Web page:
1. Dear Drugs-Forum readers: We are a small non-profit that runs one of the most read drug information & addiction help websites in the world. We serve over 4 million readers per month, and have costs like all popular websites: servers, hosting, licenses and software. To protect our independence we do not run ads. We take no government funds. We run on donations which average $25. If everyone reading this would donate $5 then this fund raiser would be done in an hour. If Drugs-Forum is useful to you, take one minute to keep it online another year by donating whatever you can today. Donations are currently not sufficient to pay our bills and keep the site up. Your help is most welcome. Thank you.

Drugs Gangs Are 'Taking Control Of Parts Of British Cities' Warns UN Professor

  1. Guttz
    Drugs gangs are taking control of sections of British cities such as Birmingham, Liverpool and Manchester, a United Nations drugs chief has said.

    Celebrities 'normalising' drug use, as well as a widening gap between the rich and poor are among the reasons that "no-go areas are developing in certain cities, warned Professor Hamid Ghodse, president of the UN's International Narcotics Control Board (INCB).

    Migration is another reason citied for the "vicious cycle of social exclusion, drugs problems and fractured communities" in certain areas.

    Helping these marginalised communities with drugs problems "must be a priority", he said.

    "Drug traffickers, organised crime, drug users, they take over. They will get the sort of governance of those areas.

    "Examples are in Brazil, Mexico, in the United States, in the UK, Birmingham, Liverpool, Manchester, and therefore it is no good to have only law enforcement, which always shows it does not succeed."

    Prof Ghodse called for such communities to be offered drug abuse prevention programmes, treatment and rehabilitation services, and the same levels of educational, employment and recreational opportunities as in the wider society.

    "Youth of these communities must have similar chances to those in the wide society and have a right to be protected from drug abuse and drug dependence," he said.

    He called for the problem to be tackled before communities reached their "tipping point" and it was too late.

    "The consequences of failure are too high for society and should be avoided at all cost."

    The INCB's annual report for 2011 found persistent social inequality, migration, emerging cultures of excess and a shift in traditional values were some of the key threats to social cohesion.

    As the gap between rich and poor widens, and "faced with a future with limited opportunities, individuals within these communities may increasingly become disengaged from the wider society and become involved in a range of personally and socially harmful behaviours, including drug abuse and drug dealing," it said.

    The report added: "While migration offers many positive benefits to the migrant and to society at large, it can create a sense of dislocation from the surrounding community and a sense of vulnerability on the part of those who are displaced.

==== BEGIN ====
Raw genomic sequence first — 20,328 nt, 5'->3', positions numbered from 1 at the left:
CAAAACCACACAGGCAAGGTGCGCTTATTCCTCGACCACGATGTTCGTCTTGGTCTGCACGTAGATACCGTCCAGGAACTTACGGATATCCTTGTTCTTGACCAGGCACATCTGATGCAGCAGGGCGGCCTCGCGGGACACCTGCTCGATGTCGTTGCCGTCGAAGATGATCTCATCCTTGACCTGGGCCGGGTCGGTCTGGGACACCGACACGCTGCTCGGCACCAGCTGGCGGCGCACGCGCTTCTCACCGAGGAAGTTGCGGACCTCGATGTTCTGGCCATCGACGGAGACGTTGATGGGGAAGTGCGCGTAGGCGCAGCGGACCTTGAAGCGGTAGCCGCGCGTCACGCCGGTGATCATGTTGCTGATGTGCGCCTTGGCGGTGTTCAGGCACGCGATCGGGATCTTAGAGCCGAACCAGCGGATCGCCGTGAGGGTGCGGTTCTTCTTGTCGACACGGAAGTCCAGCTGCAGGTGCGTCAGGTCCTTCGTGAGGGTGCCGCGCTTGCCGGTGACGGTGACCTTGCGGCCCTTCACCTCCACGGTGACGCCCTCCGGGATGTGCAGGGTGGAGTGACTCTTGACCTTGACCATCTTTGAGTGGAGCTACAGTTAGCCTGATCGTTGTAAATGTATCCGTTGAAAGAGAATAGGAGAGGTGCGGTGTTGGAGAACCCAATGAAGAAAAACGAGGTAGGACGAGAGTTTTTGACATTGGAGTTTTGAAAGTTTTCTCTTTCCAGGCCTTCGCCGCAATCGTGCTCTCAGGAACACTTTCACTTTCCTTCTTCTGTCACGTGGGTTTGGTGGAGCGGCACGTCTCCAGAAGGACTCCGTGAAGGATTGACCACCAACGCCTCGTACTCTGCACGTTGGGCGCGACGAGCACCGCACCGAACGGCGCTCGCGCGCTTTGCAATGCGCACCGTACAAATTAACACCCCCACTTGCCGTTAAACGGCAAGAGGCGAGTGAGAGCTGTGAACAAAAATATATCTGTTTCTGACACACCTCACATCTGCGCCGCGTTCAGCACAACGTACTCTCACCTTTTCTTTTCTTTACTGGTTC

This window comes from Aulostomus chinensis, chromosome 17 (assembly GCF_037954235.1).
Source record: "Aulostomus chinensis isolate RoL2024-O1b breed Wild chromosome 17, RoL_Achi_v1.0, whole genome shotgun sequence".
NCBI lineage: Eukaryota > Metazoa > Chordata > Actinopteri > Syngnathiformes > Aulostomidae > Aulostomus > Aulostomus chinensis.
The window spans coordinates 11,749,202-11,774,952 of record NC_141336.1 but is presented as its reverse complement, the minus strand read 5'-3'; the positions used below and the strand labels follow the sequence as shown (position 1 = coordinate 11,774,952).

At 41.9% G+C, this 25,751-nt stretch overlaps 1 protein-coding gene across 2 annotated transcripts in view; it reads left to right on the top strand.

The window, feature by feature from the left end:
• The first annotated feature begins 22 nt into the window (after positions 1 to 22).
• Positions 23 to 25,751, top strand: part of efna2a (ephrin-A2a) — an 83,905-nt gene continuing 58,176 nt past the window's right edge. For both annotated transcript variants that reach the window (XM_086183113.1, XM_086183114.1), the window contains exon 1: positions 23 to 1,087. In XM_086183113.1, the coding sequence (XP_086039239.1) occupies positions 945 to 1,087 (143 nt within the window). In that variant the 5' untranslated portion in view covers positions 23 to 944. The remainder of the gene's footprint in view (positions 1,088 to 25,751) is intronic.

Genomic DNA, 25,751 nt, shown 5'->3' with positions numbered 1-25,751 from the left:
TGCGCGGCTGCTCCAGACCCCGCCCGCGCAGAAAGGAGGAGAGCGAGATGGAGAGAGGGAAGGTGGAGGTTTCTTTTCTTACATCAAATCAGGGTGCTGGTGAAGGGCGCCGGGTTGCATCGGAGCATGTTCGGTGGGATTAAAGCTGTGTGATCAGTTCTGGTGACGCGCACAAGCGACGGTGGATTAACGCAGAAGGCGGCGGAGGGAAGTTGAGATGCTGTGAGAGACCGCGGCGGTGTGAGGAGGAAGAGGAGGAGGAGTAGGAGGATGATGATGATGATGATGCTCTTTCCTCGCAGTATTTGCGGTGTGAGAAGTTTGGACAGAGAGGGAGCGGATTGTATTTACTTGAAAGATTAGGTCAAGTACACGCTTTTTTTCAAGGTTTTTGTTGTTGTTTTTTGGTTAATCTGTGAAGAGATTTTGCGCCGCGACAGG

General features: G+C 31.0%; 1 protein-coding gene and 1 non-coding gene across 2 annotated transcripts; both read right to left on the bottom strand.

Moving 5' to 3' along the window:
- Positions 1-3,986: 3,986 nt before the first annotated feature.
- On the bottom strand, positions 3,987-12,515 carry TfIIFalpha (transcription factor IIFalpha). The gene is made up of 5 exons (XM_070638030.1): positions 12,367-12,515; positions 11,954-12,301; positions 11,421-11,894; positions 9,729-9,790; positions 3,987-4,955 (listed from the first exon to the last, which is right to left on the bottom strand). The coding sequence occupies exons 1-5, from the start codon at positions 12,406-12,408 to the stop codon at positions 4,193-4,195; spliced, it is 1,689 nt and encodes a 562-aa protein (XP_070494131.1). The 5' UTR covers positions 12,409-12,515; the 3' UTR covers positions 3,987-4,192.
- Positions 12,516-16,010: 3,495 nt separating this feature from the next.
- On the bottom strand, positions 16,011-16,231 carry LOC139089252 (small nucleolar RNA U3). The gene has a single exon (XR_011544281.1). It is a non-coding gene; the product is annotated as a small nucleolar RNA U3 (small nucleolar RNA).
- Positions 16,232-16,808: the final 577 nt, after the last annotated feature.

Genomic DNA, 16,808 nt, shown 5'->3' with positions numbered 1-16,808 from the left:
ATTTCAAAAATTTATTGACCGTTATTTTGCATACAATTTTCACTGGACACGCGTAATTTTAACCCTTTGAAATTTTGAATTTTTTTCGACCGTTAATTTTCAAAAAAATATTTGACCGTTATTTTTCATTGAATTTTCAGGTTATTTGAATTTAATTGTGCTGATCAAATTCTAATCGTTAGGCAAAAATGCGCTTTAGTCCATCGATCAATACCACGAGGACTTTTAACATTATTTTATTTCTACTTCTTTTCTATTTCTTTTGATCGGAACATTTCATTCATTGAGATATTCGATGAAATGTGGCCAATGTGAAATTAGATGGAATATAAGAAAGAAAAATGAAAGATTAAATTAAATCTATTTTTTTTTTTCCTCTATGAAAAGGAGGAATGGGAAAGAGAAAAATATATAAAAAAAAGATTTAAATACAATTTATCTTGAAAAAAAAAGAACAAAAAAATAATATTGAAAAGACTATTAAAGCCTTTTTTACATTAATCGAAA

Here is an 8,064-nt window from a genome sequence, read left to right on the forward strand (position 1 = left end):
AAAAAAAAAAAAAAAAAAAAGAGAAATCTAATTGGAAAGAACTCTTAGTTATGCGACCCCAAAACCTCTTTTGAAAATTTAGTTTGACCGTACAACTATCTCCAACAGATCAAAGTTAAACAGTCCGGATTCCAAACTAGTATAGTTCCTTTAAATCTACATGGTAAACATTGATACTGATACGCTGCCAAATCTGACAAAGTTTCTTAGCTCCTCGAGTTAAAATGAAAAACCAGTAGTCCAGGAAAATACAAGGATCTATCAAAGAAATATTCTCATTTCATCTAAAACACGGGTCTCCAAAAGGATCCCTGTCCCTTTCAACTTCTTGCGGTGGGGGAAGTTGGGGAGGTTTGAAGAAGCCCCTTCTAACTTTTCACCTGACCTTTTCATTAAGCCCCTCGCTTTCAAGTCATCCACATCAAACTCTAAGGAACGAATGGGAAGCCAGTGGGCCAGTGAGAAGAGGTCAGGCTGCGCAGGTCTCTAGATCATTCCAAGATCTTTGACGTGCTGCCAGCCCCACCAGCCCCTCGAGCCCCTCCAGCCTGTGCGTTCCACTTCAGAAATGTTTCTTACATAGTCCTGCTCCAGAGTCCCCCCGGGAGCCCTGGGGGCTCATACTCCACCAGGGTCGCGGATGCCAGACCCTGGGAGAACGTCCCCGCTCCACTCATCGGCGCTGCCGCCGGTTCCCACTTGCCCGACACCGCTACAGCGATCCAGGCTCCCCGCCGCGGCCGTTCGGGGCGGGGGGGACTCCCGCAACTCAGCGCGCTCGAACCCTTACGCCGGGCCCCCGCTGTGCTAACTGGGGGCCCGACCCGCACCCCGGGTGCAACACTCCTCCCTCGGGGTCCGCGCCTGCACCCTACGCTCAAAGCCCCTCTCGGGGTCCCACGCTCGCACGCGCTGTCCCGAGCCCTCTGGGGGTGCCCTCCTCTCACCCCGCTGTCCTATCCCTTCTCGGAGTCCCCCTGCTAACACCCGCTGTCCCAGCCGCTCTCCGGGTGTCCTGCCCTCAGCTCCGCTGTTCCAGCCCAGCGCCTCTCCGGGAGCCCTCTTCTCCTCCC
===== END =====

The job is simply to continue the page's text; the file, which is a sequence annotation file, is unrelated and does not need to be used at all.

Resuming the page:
"Where migrating social groups have travelled from areas associated with illicit drug production and drug abuse, there is a greater likelihood of individuals engaging in forms of drug misuse as a way of coping with such a sense of dislocation."

    But the INCB warned none of the factors "should be seen as leading individuals inevitably into a lifestyle of drug abuse and criminality".

    "Whatever the social processes and social pressures at hand, human beings still have the capacity to exercise some element of choice in what they do and what they refrain from doing," it said.

    A Home Office spokesman said: "The Ending Gang and Youth Violence report published by the Government in 2011 sets out a comprehensive strategy for supporting local areas to reduce the effects of gang violence.

    "We want to stop young people from joining gangs in the first place through intervention and support to children and families at risk of gang violence.

    "This will be matched with tough and intensive enforcement action to bring perpetrators to justice."

    First Posted: 28/02/2012 10:16 Updated: 28/02/2012 10:16


  1. makin
    I can't believe the crap that they spew from these propaganda machines. This is like saying we want to stop gangs however we will continue our policies that bolster thier numbers and success.
  2. Trancel0v3r
    The situation here in the UK is ridiculous, what frightens me more than these "gangs" is the governments stubborness and ability to bury its head in the sand when faced with any issue on drugs (remember the david nutt fiasco). Drug use is extremely widespread here and there is no way with the current policies in place that it will ever be driven down or controlled in anyway whatsoever.
    The fact that usage in society has steadily been increasing over time tells us that whatever methods are being used to combat it isnt working.
    I hope that another approach is taken such as that of Portugal, and those with problems are helped rather than criminalised.
    Perhaps these gangs/dealers will attain such power that the authorities here will be forced to take an approach different from its current one. Maybe we're only a decade or two behind Mexico?
    Whatever the case, pretending we're "winning the war" and handpicking statistics to make their failed attempts look like they're working is a pretty bad idea, rather than embracing the situation and working with it.
To make a comment simply sign up and become a member!